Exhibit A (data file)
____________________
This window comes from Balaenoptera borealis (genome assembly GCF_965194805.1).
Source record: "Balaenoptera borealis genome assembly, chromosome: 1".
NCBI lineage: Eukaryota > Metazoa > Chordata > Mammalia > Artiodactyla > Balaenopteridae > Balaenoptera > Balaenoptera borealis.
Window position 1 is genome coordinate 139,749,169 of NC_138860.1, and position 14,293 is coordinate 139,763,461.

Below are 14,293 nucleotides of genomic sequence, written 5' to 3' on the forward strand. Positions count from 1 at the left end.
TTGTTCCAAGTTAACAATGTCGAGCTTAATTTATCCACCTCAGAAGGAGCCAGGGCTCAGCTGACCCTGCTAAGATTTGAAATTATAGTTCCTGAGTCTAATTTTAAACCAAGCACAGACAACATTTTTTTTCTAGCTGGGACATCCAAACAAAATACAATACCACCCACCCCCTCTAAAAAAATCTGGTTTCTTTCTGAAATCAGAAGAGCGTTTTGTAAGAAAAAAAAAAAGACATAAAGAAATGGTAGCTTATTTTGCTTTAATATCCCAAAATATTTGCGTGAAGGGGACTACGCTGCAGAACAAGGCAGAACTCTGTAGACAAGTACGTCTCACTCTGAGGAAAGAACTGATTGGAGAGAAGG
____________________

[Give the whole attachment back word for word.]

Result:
This window comes from Balaenoptera borealis (genome assembly GCF_965194805.1).
Source record: "Balaenoptera borealis genome assembly, chromosome: 1".
NCBI lineage: Eukaryota > Metazoa > Chordata > Mammalia > Artiodactyla > Balaenopteridae > Balaenoptera > Balaenoptera borealis.
Window position 1 is genome coordinate 139,749,169 of NC_138860.1, and position 14,293 is coordinate 139,763,461.

Below are 14,293 nucleotides of genomic sequence, written 5' to 3' on the forward strand. Positions count from 1 at the left end.
TTGTTCCAAGTTAACAATGTCGAGCTTAATTTATCCACCTCAGAAGGAGCCAGGGCTCAGCTGACCCTGCTAAGATTTGAAATTATAGTTCCTGAGTCTAATTTTAAACCAAGCACAGACAACATTTTTTTTCTAGCTGGGACATCCAAACAAAATACAATACCACCCACCCCCTCTAAAAAAATCTGGTTTCTTTCTGAAATCAGAAGAGCGTTTTGTAAGAAAAAAAAAAAGACATAAAGAAATGGTAGCTTATTTTGCTTTAATATCCCAAAATATTTGCGTGAAGGGGACTACGCTGCAGAACAAGGCAGAACTCTGTAGACAAGTACGTCTCACTCTGAGGAAAGAACTGATTGGAGAGAAGG